Thanks Cindy. I agree and this one fit the bill. It was certainly an easy & quick project.
Great practice piece and one that will definitely brighten up your sewing room. I wanted to do a similar project using the word Thread with the intention of hanging it when I keep my thread (obviously) but a recent reorg of my sewing room and I’ve started storing most of my thread in a drawer now. But that’s okay, I’ll figure out something else for this project. Thanks for reminding me about this technique.
Oh, I love that idea. Thread would be perfect. Make it anyway Diana. It would be so cute in your sewing room.
Have a great weekend. 🙂
This project – writing letters with walking foot quilting – is on my to-do list for the last 6 months. Ever since I took Jacquie Gering’s class, I knew I had to make a small quilt with that lettering. I think the oversized R is your signature, Bernie. You have inspired me!
I have not take a class with Jacquie. Does she also cover this sort of thing? She is an amazing quilter.
Hope you get around to trying this. Isn’t hard to fit all of it in? So many things to make. 🙂 Happy Friday Preeti.
I love how this turned out, Bernie. I’m sure this was a lot of fun to practice on. I love that type of dense quilting becauseI can put my mind on auto pilot t and just go. Though, I like to use my free motion foot. I like your idea of stitching next time using stabilizer instead of batting, especially if the words are only a small section of the quilt. That’s a great idea.
Thanks Tish. I appreciate your compliment – Hope you are in your sewing room happily stitching away!!
This looks like so much fun! I love that the letters aren’t all the same size and that you used that riot of colorful prints that hold memories. But my favorite part is your use of the variegated thread. It adds so much to the background for the letters. You are a never-ending fount of ideas, Bernie!
I am becoming quite a fan of YLI threads. I have not had any problem with them and I love their colors. The thread is heavy and gives such good texture.
Thanks Janine. 🙂
Oh!oh! Pick me!! …if you ever get tired of this cutie just send it my way! I have a stash closet it would look wonderful over! Awesome job!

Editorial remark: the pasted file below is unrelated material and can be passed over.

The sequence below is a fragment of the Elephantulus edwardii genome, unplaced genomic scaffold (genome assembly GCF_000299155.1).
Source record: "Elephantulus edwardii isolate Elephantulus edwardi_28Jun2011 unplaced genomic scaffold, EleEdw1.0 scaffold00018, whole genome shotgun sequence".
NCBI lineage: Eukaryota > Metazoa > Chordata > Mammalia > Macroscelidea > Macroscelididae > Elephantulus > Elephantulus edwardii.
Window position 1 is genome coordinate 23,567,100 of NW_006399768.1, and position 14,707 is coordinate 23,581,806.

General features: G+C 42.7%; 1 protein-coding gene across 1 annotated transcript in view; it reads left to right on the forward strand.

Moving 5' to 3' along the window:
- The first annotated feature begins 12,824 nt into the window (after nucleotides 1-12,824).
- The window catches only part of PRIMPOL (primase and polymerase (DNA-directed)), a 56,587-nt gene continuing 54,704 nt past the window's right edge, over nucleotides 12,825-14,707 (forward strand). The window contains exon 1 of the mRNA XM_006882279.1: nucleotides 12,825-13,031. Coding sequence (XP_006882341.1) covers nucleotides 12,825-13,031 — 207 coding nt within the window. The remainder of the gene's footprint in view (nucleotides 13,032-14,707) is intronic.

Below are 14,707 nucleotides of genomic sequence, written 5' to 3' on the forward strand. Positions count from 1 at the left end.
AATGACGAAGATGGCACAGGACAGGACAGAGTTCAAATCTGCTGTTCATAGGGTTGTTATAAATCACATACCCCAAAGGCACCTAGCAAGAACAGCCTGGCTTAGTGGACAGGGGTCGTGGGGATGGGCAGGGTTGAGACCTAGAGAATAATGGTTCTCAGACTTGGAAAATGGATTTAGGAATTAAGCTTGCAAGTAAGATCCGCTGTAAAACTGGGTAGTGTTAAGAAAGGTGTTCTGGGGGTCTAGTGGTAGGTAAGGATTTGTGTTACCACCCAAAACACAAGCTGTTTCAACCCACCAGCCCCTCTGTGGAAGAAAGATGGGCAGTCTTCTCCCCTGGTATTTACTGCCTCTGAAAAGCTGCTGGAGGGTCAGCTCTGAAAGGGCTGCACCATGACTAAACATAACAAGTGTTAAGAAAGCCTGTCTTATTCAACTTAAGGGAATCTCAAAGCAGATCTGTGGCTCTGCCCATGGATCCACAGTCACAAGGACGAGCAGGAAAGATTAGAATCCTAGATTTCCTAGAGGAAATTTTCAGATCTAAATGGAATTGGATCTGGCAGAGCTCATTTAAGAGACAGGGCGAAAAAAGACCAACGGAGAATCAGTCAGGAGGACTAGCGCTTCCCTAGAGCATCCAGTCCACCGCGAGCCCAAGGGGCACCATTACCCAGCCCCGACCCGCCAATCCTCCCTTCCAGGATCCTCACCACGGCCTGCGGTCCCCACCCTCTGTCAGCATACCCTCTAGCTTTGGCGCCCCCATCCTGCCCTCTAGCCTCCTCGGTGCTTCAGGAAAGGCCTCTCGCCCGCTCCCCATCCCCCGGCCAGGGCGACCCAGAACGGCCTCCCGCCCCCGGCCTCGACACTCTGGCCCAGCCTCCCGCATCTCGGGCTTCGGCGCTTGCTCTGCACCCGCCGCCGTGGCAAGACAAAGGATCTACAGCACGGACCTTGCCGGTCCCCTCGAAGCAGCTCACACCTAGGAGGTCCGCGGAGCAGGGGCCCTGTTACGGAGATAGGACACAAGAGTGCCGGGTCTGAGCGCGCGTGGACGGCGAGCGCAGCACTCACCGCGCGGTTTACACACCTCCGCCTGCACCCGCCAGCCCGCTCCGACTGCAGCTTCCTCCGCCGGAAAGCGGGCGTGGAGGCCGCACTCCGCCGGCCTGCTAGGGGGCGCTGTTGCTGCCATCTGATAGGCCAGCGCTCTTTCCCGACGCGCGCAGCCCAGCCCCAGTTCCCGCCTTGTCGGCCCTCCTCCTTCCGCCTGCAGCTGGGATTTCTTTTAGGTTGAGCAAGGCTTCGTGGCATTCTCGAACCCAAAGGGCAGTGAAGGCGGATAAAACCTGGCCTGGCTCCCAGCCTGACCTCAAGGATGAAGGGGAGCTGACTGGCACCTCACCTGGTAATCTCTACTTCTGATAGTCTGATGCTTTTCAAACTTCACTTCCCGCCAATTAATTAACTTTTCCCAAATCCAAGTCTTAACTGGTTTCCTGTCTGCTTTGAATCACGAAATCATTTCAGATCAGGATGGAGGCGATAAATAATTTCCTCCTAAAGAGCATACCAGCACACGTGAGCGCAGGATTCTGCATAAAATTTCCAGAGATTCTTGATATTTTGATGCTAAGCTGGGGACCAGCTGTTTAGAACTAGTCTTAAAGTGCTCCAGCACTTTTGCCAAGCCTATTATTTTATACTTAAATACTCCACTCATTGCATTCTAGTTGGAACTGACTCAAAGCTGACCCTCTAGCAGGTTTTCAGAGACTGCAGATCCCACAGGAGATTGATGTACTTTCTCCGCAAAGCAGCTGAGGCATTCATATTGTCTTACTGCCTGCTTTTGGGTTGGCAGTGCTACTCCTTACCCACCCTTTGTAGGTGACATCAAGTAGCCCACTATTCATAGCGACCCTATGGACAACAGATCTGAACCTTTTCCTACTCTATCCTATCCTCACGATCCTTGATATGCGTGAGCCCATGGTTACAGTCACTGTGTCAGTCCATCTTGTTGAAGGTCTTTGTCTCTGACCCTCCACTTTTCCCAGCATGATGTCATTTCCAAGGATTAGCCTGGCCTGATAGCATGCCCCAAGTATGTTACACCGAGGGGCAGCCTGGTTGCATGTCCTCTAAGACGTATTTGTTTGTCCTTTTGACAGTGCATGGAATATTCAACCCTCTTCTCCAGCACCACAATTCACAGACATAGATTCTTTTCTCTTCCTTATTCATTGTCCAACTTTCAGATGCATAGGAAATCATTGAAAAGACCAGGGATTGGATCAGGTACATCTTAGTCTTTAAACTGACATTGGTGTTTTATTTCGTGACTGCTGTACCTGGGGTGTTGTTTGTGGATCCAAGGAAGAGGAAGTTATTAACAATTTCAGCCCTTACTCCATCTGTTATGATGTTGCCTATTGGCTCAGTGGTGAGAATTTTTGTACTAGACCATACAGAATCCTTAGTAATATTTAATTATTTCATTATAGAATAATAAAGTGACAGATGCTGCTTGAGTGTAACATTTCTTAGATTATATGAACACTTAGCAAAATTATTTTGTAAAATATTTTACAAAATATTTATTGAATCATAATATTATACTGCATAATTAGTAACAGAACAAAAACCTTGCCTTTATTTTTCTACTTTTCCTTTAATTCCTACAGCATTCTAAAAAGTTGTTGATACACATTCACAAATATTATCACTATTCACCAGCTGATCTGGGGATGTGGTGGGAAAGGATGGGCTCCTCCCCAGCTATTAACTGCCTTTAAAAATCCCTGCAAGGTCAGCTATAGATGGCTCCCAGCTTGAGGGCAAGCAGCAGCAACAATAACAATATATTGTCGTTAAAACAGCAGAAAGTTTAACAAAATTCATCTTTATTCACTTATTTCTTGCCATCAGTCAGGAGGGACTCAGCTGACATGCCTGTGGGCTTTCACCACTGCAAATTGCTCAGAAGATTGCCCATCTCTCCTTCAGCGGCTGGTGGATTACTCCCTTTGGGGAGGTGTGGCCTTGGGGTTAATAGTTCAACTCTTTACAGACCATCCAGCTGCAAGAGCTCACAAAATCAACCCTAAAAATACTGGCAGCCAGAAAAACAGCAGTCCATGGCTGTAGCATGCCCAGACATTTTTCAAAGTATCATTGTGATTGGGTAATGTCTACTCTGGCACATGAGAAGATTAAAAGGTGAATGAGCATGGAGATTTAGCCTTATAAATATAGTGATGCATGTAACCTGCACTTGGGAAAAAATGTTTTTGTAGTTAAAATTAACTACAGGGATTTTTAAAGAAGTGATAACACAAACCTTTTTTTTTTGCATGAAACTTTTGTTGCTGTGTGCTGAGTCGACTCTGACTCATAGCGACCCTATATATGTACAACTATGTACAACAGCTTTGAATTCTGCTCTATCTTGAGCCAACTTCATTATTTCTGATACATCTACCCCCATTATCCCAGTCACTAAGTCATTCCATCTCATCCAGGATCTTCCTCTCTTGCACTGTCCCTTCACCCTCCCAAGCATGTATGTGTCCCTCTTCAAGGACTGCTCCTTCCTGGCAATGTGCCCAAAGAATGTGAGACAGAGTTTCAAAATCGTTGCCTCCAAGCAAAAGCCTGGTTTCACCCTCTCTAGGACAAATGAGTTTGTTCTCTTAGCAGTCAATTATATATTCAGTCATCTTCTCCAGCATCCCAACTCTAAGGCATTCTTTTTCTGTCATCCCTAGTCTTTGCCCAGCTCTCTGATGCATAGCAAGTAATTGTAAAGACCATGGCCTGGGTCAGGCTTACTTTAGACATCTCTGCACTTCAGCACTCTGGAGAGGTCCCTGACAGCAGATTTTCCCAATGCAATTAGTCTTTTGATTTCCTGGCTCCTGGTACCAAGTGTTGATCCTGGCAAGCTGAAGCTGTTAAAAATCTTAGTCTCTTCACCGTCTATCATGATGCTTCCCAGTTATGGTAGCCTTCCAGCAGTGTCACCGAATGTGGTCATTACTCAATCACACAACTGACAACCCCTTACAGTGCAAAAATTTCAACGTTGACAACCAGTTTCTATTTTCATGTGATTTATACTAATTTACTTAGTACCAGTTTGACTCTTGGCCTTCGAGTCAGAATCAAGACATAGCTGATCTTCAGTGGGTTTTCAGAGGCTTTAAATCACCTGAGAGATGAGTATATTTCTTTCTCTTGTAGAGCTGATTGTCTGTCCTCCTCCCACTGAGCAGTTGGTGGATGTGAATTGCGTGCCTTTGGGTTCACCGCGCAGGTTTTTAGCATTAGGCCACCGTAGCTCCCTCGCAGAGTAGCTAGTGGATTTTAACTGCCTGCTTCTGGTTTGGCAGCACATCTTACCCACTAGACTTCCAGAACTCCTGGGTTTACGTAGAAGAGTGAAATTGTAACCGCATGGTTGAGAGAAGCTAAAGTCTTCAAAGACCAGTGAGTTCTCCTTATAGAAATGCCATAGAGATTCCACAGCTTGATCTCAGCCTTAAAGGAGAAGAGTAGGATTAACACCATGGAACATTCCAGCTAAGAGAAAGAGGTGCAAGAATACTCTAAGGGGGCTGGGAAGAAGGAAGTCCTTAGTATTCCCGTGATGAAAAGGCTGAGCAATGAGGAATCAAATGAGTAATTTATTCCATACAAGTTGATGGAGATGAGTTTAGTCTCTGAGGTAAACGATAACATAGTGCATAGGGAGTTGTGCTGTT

That is such a good idea Debbie. I am going to see if this will fit in the space above my closet (where I keep my fabric) Thanks for stopping by! Happy weekend. ?
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My brain just went into overdrive. I can see using this technique both on fabric and with clay. Guess I’ll just have to spend tomorrow making art.
Deb, the clay idea sounds interesting! Let me know how that goes. It would be fun to see a picture. Enjoy your artsy day tomorrow. Also, thanks so much for stopping by.
Fabulous! I did a few relief hot pads when I first started FMQ and they still remain among my favorites! Well done! XO
Thanks Karen. That is a good idea for hot pads. Little kitchen themed words or small shapes would be fun to do.
Hope all is well!
Okay you guys: 3 blogs I’ve read and 3 more projects, DREAMi moments about to happen! I loved this when you first showed it, and seeing the finish makes me want to make one ASAP, love the improv pieced border, and the memories it contains. But there’s the one block wonder Anja showed and Jayne’s wonky block mini quilt tutorial…not to mention a few on-the-go projects of my own…Oh for more hours or two of me!
I know how you feel…. so many fun things to make! Makes it very hard to choose. 🙂
I love the way you have combined the straight line quilted centre with the pieced border, and I enjoyed the fact that you remembered where the little scraps came from.
Thank you for linking up with Free Motion Mavericks!
Bernie, I’m late to the game, but this turned out beautifully!! This makes me want to revisit the technique for a practice piece wall hanging for my creative space! Thank you for spreading the love, and for reminding me of this fun! ❤